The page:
Hello. My name is Sarah. My parents, Ann and Guy Booth, purchased this building in 1997 to house their various businesses. I have been enamored of its beautiful doors and windows, the sun room and the creaky staircase leading up to the circular maze of bedrooms. Ove the years I have enjoyed meeting and visiting with the adult children who grew up in this home as well as others who have visited as friends and Cornell students. Their memories, our current care and appreciation mixed with the scent of Mom’s shortbread, add to the current character and charm of this building.
This house was probably built around 1853, the year that Cornell College was founded as the Iowa Conference Male and Female Seminary. The house is Greek revival in design, most clearly evident in the pedimented entry porch with a fan light window. The wing on the east end of the building is a later addition.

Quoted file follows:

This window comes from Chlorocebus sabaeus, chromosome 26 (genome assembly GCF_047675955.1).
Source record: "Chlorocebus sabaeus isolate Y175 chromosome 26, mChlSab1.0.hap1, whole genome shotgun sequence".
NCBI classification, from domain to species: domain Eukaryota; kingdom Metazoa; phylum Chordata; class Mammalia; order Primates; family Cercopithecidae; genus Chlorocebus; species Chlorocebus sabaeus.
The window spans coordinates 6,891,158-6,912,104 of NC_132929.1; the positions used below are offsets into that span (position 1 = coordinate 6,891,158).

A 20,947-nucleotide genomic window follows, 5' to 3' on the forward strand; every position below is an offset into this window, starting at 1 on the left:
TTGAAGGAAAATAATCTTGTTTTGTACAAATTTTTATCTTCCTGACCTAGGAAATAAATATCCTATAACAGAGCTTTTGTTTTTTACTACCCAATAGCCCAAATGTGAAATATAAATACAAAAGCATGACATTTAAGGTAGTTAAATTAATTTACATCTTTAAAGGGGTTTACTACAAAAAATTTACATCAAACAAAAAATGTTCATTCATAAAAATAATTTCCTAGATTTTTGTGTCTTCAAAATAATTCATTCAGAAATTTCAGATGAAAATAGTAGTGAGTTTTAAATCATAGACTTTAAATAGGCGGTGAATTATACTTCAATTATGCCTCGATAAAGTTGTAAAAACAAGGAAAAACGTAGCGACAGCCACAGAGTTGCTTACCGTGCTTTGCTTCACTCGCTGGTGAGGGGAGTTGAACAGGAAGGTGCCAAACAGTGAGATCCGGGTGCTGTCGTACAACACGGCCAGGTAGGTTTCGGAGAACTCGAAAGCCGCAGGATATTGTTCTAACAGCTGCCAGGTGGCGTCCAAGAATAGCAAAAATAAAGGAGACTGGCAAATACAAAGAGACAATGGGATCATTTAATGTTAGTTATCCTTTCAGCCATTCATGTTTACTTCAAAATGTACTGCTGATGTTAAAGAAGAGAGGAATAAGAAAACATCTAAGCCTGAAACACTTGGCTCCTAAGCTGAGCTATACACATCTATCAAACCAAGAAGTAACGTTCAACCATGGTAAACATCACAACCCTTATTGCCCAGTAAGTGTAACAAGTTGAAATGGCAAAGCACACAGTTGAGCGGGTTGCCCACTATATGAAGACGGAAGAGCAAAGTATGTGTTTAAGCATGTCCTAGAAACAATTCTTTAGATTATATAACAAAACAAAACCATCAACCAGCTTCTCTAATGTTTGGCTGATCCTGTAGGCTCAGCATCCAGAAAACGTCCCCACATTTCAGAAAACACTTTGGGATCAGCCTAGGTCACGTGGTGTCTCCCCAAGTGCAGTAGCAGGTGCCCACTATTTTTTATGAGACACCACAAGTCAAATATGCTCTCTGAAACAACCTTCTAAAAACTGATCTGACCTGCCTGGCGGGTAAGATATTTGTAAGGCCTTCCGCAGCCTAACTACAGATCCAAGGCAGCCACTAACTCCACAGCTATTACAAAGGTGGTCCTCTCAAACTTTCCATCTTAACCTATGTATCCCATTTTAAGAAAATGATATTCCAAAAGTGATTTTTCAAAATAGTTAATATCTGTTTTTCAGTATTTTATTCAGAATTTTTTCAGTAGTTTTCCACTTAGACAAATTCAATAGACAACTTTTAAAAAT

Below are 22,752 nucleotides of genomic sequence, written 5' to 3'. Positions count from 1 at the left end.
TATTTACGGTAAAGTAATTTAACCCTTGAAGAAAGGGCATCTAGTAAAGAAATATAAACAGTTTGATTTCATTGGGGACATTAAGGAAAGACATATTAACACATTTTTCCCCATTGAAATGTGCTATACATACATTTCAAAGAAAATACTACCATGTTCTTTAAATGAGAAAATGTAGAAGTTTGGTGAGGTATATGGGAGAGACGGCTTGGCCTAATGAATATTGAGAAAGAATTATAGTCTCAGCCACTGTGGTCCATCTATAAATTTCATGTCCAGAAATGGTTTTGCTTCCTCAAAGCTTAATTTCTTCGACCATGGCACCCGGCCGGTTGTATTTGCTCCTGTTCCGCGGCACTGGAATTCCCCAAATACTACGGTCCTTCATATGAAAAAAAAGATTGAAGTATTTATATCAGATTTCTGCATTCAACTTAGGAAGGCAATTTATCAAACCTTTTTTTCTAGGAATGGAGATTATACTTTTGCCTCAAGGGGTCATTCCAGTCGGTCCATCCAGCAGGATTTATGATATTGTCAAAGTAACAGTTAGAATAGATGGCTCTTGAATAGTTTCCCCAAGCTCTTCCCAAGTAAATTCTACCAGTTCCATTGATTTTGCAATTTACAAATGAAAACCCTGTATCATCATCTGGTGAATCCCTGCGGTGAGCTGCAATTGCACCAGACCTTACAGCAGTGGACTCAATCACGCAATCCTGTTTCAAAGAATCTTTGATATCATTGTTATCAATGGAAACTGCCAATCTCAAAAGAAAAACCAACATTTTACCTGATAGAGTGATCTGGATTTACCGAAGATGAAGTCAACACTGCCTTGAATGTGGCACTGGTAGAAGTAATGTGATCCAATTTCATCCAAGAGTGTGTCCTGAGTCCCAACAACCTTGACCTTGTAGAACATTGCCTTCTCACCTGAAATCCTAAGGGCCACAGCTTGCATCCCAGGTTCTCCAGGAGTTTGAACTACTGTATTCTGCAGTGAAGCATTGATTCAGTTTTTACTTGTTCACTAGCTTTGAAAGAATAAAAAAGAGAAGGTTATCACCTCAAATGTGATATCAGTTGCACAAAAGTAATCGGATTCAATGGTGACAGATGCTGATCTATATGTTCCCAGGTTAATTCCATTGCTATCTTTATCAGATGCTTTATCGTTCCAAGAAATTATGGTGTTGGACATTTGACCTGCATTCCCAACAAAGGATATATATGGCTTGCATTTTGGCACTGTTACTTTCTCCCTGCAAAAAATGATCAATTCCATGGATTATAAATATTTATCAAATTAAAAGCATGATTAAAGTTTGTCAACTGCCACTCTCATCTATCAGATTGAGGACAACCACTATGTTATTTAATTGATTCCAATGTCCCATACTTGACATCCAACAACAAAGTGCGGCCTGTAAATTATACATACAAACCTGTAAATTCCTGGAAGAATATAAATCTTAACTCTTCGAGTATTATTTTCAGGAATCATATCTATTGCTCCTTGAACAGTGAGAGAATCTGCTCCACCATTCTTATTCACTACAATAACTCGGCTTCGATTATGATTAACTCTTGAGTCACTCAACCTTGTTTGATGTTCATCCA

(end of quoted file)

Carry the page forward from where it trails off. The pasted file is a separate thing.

The original owner of this house, Henry Albright, was one of several local men, including Allison Willits and E.D. Waln, instrumental in founding Cornell College. Albright was a mason, with a brick yard at the foot of the Mount Vernon hill. He did the mason work on “Old Sem,” the first building on the Cornell campus and, of course, built his own house, said to have been the first brick home in town.Dr. Francis Fisher Ebersole was born in Pennsylvania in 1877 and spent most of his life as a practicing physician in Mount Vernon, with both his home and office located in this building. He died in 1951. The Ebersole Student Health Center on the Cornell College campus was named for both Dr. Ebersole and for his older brother William Stahl Ebersole , who served as a professor of Greek, Registrar and, twice, Acting President of Cornell College during his 43 years on campus. Funding for construction of the health center and for endowing a campus physician’s salary came from the estates of both brothers and their wives. Part of the Ebersole bequest was the donation of this house to the college for use as a residence for the campus doctor.